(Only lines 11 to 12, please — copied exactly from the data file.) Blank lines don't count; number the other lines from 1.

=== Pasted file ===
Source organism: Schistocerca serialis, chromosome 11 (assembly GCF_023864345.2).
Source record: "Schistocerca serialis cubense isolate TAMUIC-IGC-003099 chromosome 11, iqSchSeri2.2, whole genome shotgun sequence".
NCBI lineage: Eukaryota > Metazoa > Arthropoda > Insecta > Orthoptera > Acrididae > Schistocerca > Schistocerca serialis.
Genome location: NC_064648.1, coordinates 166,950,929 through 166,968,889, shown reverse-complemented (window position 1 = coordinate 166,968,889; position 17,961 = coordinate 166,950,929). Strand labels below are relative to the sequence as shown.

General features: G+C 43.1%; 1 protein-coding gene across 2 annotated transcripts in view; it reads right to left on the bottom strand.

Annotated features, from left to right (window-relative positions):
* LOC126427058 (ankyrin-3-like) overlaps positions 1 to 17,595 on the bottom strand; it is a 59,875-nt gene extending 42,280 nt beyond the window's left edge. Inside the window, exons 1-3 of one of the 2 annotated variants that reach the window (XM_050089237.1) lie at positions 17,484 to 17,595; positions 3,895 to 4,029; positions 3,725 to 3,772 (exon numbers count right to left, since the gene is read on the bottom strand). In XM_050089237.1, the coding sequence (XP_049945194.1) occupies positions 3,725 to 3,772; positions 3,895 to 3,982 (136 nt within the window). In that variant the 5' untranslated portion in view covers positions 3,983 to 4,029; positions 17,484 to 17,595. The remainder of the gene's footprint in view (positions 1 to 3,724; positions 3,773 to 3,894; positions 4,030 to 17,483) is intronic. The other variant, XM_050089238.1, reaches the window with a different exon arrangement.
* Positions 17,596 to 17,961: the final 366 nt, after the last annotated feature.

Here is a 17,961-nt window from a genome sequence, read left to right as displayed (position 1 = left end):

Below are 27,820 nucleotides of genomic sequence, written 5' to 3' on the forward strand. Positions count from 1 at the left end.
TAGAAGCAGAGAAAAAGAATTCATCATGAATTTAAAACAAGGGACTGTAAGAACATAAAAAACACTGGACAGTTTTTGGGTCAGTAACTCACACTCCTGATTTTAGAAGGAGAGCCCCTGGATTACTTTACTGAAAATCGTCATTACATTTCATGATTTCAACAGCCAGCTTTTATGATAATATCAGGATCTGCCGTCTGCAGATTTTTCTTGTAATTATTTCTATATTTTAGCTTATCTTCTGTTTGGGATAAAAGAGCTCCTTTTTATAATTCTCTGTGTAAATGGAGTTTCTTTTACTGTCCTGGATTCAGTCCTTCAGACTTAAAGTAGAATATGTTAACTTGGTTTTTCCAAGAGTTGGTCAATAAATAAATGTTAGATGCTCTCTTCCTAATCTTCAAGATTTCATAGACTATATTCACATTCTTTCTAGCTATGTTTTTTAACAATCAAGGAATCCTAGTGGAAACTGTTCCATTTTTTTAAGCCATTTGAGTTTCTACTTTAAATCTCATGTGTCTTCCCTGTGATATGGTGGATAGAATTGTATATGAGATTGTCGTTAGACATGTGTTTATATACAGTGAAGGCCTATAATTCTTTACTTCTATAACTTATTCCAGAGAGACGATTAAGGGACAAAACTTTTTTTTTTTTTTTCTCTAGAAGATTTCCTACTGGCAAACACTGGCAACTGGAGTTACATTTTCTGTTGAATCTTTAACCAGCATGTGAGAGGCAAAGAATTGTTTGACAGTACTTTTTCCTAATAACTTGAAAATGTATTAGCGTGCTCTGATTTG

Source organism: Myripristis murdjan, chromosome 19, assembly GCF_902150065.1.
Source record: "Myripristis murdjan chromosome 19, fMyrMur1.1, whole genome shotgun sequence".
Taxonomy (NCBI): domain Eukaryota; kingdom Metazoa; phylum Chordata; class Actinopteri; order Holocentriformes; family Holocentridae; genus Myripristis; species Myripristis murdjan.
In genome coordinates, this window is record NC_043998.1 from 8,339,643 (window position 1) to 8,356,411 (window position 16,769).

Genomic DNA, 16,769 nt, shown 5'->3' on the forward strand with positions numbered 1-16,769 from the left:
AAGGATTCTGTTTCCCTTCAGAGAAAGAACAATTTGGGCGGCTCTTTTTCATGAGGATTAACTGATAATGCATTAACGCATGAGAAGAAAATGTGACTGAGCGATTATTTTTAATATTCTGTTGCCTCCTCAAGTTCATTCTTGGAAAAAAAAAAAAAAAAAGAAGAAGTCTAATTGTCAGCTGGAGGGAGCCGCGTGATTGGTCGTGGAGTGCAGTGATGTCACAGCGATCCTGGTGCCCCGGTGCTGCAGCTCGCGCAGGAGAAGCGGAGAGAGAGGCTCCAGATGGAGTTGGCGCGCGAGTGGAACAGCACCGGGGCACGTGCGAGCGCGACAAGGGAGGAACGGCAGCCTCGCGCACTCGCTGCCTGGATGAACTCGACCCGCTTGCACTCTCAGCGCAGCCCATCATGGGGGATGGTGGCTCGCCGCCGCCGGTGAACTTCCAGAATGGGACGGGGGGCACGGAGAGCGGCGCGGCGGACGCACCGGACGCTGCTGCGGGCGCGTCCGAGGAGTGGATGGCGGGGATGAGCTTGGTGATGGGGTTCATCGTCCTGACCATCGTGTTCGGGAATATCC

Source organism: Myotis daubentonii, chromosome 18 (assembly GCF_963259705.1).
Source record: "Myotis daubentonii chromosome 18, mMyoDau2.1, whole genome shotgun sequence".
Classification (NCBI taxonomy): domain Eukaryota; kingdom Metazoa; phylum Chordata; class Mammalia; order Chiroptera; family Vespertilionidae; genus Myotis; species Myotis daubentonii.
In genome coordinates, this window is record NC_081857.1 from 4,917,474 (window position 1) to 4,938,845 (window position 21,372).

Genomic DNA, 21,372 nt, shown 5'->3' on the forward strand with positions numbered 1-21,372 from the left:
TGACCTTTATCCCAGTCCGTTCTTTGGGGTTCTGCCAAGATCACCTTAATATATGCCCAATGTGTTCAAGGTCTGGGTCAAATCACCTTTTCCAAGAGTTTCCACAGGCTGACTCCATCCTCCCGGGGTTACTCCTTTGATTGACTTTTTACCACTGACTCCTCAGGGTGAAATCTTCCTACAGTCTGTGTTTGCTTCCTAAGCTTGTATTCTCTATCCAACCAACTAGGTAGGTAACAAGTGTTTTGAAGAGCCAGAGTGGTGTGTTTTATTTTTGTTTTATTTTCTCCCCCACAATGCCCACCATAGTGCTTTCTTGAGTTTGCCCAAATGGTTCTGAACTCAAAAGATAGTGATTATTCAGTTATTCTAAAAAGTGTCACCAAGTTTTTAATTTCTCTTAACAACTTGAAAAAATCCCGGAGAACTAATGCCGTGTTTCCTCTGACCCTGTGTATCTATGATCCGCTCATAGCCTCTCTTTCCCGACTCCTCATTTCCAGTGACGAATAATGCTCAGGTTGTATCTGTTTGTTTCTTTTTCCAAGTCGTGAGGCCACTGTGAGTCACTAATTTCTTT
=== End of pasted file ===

TAGAAGCAGAGAAAAAGAATTCATCATGAATTTAAAACAAGGGACTGTAAGAACATAAAAAACACTGGACAGTTTTTGGGTCAGTAACTCACACTCCTGATTTTAGAAGGAGAGCCCCTGGATTACTTTACTGAAAATCGTCATTACATTTCATGATTTCAACAGCCAGCTTTTATGATAATATCAGGATCTGCCGTCTGCAGATTTTTCTTGTAATTATTTCTATATTTTAGCTTATCTTCTGTTTGGGATAAAAGAGCTCCTTTTTATAATTCTCTGTGTAAATGGAGTTTCTTTTACTGTCCTGGATTCAGTCCTTCAGACTTAAAGTAGAATATGTTAACTTGGTTTTTCCAAGAGTTGGTCAATAAATAAATGTTAGATGCTCTCTTCCTAATCTTCAAGATTTCATAGACTATATTCACATTCTTTCTAGCTATGTTTTTTAACAATCAAGGAATCCTAGTGGAAACTGTTCCATTTTTTTAAGCCATTTGAGTTTCTACTTTAAATCTCATGTGTCTTCCCTGTGATATGGTGGATAGAATTGTATATGAGATTGTCGTTAGACATGTGTTTATATACAGTGAAGGCCTATAATTCTTTACTTCTATAACTTATTCCAGAGAGACGATTAAGGGACAAAACTTTTTTTTTTTTTTTCTCTAGAAGATTTCCTACTGGCAAACACTGGCAACTGGAGTTACATTTTCTGTTGAATCTTTAACCAGCATGTGAGAGGCAAAGAATTGTTTGACAGTACTTTTTCCTAATAACTTGAAAATGTATTAGCGTGCTCTGATTTG

Source organism: Myripristis murdjan, chromosome 19, assembly GCF_902150065.1.